We are all terminally human, and our learning styles and thought processes vary tremendously from one person to another. As such, we need enough runway to fall on our face a few times before we understand our limits.

The world is changing and limit-testing is our way of informing us how to behave in the future. Our understanding of these evolving new rules are valuable insights worth learning.

Transparency has an insidious way of encroaching on our space and exposing our foibles to the rest of the world.

Those with the greatest upside potential also have the greatest risk of downside exposure.

Most of humanity has a built-in lemming gene that causes them to go with the flow. But once the pain threshold reaches a certain point, even the lemming genes won’t contain the fury.

Strap yourself in, it’s about to get messy.

By Futurist Thomas Frey

Author of “Communicating with the Future” – the book that changes everything

6 Responses to “The Coming Transparency Wars”

Comments List

  1. Charles Tappan

    Tom, My professional title is Streatgy Deployment lead. As such I am constantly using transparentcy and visibility to bring to light behaviors and choices the workforce makes at my company that are either unaligned with our strategy or downright wasteful or adding risk. When 'rules' or 'values' are clear and actually agreed upon as in the best interests of the company then transparency become liberating and failure very acceptable. For example, I work at United Launch Alliance. When there is a technical mistake and a rocket blows up its a big deal. Our culture unanimously values 'Mission Success'. Failure or causal experimentation in activities that affect 'Mission Success' are not supported. Conversely, in some business process or other non-Mission Success area the culture unanimously values efficiency and failure and experimentation (a.k.a. 'rule breaking') is acceptable and encouraged. The point is that transparency and rule breaking are not exclusive and not always in conflict provided the culture is accepting of both and share common values. Thanks for the blog!
    Reply
    • admin

      Charles, thanks for your comments. You're right. Transparency can be a powerful tool when leveraged correctly. Its clearly in everyone's best interest to insure a successful mission. Tom
      Reply
  2. admin

    I just received the following comment via email. "I don’t think that not running red lights is a “newly established norm.” I took driver training in about 1968, and not running red lights was fairly normal even then. Perhaps the enforcement of laws is new, but the existence of laws and observance of same has been around a while." On the surface, red-light cameras seem to be a good idea. However, when we see the squirrelly tactics of these companies doing things like shortening the cycles of the yellow lights to maximize revenues, we can see that its far more about revenues than it is about public safety. Also, if it such a good idea, why are communities issuing special license plates to exempt officials from these tickets. http://www2.ocregister.com/articles/dmv-police-confidential-2011354-program-records Isn't what good for the goose also good for the gander? Shouldn't there be equal transparency, and by extension, equal enforcement for everyone? Thomas Frey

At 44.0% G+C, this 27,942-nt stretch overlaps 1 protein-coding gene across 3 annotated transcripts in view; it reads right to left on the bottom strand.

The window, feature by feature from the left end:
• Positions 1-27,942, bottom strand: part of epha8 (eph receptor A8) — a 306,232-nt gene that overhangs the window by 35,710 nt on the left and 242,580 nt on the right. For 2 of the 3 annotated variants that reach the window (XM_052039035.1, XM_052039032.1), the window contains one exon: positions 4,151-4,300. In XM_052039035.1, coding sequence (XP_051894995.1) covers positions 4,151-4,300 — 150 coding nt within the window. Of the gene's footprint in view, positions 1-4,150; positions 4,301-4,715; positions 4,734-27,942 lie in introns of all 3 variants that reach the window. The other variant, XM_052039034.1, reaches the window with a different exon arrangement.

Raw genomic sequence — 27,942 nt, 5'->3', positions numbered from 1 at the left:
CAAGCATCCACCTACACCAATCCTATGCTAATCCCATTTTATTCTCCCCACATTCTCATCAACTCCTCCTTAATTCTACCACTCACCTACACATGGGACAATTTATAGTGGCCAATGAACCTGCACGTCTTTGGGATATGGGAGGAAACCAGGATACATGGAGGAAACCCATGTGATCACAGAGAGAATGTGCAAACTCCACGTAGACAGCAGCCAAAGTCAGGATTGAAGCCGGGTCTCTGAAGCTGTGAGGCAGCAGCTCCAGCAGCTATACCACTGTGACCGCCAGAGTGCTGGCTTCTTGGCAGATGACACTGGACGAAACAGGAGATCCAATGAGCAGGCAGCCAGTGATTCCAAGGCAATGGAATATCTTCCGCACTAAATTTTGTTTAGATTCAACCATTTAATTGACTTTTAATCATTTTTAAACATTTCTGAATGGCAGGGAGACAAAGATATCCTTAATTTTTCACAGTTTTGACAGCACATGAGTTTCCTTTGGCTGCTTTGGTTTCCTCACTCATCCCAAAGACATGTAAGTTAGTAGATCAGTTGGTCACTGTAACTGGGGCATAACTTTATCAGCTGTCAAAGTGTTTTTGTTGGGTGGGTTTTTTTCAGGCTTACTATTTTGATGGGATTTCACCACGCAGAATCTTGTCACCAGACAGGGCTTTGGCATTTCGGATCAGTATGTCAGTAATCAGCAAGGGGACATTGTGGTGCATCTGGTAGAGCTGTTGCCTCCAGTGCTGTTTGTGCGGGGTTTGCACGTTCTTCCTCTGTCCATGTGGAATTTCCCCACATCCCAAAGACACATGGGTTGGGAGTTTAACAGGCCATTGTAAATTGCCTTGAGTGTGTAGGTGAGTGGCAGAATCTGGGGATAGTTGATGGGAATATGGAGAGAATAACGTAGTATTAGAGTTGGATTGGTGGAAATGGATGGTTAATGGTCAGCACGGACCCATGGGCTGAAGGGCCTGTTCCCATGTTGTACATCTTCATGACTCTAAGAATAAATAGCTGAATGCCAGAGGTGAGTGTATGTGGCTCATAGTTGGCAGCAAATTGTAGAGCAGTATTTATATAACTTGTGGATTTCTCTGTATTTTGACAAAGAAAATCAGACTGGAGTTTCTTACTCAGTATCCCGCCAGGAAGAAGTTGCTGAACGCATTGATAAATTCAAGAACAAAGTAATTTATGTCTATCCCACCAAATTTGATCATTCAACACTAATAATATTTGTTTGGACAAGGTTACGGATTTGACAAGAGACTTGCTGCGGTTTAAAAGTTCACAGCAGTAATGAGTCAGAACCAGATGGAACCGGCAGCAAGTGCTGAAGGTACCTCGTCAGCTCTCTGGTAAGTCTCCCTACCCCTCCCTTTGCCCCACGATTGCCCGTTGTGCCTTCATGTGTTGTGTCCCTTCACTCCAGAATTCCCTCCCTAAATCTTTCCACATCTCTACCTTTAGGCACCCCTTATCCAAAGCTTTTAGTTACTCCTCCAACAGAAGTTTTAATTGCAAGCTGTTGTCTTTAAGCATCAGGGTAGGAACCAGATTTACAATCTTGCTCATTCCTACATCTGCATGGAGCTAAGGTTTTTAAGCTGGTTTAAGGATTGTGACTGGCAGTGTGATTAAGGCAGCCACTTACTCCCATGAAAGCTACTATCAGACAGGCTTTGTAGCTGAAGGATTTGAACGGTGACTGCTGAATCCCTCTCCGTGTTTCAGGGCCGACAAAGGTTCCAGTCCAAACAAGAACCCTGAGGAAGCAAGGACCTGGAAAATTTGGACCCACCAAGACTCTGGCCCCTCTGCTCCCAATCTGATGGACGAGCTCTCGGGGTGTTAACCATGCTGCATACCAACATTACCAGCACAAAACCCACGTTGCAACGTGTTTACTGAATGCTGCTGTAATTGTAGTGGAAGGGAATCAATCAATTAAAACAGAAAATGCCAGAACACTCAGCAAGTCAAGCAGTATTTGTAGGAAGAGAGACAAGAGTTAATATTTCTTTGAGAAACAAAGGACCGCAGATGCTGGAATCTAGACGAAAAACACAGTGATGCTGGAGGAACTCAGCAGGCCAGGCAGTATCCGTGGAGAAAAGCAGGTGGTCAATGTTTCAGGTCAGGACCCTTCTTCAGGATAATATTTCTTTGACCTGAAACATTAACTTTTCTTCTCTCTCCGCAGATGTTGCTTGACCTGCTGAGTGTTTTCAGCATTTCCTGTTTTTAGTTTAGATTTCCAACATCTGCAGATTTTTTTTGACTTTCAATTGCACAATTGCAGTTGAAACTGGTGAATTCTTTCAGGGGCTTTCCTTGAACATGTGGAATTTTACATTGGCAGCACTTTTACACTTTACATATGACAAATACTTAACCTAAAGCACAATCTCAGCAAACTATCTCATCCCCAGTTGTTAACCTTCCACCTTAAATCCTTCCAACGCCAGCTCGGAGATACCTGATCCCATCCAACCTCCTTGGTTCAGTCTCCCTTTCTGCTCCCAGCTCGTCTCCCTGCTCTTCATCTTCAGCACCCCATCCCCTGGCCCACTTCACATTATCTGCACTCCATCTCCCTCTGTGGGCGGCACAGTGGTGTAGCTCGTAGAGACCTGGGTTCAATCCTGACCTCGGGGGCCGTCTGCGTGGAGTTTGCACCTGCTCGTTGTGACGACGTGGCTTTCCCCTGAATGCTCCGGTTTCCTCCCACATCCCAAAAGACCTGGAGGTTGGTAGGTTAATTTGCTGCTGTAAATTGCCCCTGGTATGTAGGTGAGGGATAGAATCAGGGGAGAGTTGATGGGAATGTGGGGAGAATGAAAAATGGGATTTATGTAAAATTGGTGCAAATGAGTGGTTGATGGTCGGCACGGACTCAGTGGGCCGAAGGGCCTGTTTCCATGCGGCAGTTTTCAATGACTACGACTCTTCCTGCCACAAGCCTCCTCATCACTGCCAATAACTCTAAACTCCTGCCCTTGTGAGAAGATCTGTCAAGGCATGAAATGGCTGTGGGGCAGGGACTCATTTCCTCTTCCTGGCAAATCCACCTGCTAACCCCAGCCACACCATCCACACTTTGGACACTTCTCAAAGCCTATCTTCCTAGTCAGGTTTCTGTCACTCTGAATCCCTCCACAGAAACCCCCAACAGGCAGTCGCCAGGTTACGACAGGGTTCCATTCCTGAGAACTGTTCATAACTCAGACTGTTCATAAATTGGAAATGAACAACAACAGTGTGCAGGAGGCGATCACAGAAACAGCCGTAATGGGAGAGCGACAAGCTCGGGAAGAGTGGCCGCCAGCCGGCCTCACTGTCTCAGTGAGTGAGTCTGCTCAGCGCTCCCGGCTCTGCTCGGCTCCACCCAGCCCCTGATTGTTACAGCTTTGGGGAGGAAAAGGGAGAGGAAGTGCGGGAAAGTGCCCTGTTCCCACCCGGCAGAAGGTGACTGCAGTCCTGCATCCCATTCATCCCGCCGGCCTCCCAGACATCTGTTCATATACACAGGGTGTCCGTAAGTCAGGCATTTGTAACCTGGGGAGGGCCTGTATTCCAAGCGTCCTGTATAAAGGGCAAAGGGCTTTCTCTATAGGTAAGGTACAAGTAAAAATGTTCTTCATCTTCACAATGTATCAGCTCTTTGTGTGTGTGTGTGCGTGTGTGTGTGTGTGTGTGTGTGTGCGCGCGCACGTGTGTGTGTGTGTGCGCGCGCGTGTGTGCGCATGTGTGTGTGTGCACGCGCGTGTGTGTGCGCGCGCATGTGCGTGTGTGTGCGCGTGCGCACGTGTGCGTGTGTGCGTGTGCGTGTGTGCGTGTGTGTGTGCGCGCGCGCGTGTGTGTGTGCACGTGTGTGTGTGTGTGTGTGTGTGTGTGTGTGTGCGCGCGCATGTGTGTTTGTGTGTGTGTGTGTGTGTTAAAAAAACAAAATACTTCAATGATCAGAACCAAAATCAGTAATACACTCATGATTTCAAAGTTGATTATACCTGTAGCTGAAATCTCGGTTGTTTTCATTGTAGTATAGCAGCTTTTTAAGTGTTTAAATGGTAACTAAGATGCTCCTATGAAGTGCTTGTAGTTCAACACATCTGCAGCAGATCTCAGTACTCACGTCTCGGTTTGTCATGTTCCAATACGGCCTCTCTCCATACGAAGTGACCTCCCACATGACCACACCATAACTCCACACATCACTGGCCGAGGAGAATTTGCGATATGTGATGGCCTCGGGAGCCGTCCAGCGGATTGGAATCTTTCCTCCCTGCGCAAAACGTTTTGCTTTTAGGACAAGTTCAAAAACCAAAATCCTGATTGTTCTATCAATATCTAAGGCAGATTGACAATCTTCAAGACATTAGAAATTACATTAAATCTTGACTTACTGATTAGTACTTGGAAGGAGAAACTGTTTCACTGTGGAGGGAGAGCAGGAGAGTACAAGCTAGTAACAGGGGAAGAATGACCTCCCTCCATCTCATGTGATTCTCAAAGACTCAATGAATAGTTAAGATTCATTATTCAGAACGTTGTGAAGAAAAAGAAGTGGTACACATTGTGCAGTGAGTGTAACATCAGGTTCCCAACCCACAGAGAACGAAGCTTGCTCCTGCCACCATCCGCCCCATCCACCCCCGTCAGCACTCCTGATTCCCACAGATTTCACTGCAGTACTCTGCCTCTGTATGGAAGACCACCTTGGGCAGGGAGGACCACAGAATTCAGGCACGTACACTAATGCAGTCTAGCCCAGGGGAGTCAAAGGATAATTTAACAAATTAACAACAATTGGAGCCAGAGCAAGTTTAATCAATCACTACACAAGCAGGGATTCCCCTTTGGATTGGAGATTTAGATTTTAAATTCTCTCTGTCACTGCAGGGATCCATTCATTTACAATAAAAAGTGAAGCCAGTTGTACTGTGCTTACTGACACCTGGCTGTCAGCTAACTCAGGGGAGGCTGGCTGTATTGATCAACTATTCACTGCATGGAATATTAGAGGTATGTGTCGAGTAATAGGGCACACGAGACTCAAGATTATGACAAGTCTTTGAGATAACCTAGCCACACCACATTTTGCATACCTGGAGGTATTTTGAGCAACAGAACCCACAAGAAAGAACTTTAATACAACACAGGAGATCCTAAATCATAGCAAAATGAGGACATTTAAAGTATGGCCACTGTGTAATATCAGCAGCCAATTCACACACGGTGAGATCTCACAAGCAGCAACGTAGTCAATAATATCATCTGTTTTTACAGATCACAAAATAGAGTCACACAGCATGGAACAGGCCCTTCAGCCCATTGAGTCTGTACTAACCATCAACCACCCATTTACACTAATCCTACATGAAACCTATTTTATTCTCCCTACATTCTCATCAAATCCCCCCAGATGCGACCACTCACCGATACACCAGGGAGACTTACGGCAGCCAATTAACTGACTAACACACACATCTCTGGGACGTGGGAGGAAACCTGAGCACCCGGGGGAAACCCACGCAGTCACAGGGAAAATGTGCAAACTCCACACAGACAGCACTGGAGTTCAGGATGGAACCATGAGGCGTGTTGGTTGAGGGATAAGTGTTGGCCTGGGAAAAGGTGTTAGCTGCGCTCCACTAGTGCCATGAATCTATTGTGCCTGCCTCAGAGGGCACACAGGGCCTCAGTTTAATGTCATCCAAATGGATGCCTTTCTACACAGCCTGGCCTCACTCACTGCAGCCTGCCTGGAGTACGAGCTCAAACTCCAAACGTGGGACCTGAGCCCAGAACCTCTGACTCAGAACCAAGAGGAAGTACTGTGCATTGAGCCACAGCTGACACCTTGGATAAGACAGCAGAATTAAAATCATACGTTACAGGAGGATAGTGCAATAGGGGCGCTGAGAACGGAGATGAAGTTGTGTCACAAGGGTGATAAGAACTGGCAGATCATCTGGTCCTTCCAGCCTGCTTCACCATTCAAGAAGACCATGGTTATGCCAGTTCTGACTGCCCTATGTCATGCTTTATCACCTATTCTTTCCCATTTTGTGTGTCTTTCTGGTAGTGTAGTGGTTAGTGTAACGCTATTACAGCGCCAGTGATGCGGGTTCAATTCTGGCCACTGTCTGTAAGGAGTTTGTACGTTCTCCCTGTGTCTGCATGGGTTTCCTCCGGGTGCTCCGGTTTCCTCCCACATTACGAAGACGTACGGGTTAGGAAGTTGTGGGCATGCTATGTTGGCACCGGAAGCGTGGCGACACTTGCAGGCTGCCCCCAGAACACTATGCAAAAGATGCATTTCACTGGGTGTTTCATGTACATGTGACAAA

Reply
  3. Jared

    Great blog, Thomas. I just found this blog yesterday, and thought I'd chime in... It seems to me there are many motivations behind the movement towards transparency: a means of protection, a means of enforcement, a means of oppression, a means of control, a means of gleaning information (for better or worse), a means of improvement, a means to stifle, a means to maximize revenues – all in favor will happily present their spin. In reading your post, I was initially struck by the enforcement angle (in the context of the red light cameras) and thought of momentous events in history, and how pure transparency, the ancient nemesis of rule-breakers, would have affected them. The most relevant that immediately sprung to mind is the forming of our own country. The United States, like most countries, is a country birthed by rebellion. In grade school, our forefathers were men of fables, glorified as fearless rebels unafraid to stand up to the tyrannical and oppressive laws of their King. We were told of these enlightened thinkers and philosophers, politicians and everyday men, who recognized clearly the unjustness they were forced to endure at the hands of a corrupt and tyrannical King, who, according to them, was chiefly motivated by self enrichment at the expense of his lowly subjects. We know the story: these compatriots gathered together, first in small, hushed groups in the backs of pubs and parlors, voicing their discontent first to each other, then spreading their ideas carefully to their like-minded ilk (the penalty of spreading such thoughts was death by hanging), eventually garnering enough support to surprise the King with an all out war, eventually throwing off their English chains forever, thus introducing the world to the United States of America. For this they are American heroes, and ironically (because we seem to longer require them) they are exactly the kind of people our government would use transparent enforcement to mercilessly stamp out of existence. Governments, once formed, don’t like insurgents. In a transparent world, one filled with cameras, sensors, and microphones, where anything you see, think or feel is recorded, logged, analyzed and enforced, the opportunity for our insurgent forefathers to gather together to discuss and disseminate their radical (and treasonous) views could never have happened. The first time the word “revolution” was uttered in the back of a darkened pub in eighteenth century Philadelphia, the hidden speech activated recording device under the table would have kicked on, streaming the illegal contents of their hushed conversations along with their GPS coordinates and personal dossier (the facial recognition camera had them pegged as soon as they walked in the door), the identities and locations of all their friends, family and associates (pulled from their Facebook accounts of course), immediately alerting the nearest Redcoat substation to their treasonous gathering. It would be minutes or less before a small battalion of the King’s Own would have battered through the door and lead our brave heroes away in chains to face the gallows. Good thing there were some thick walls, and secret, dark spots to gather back then.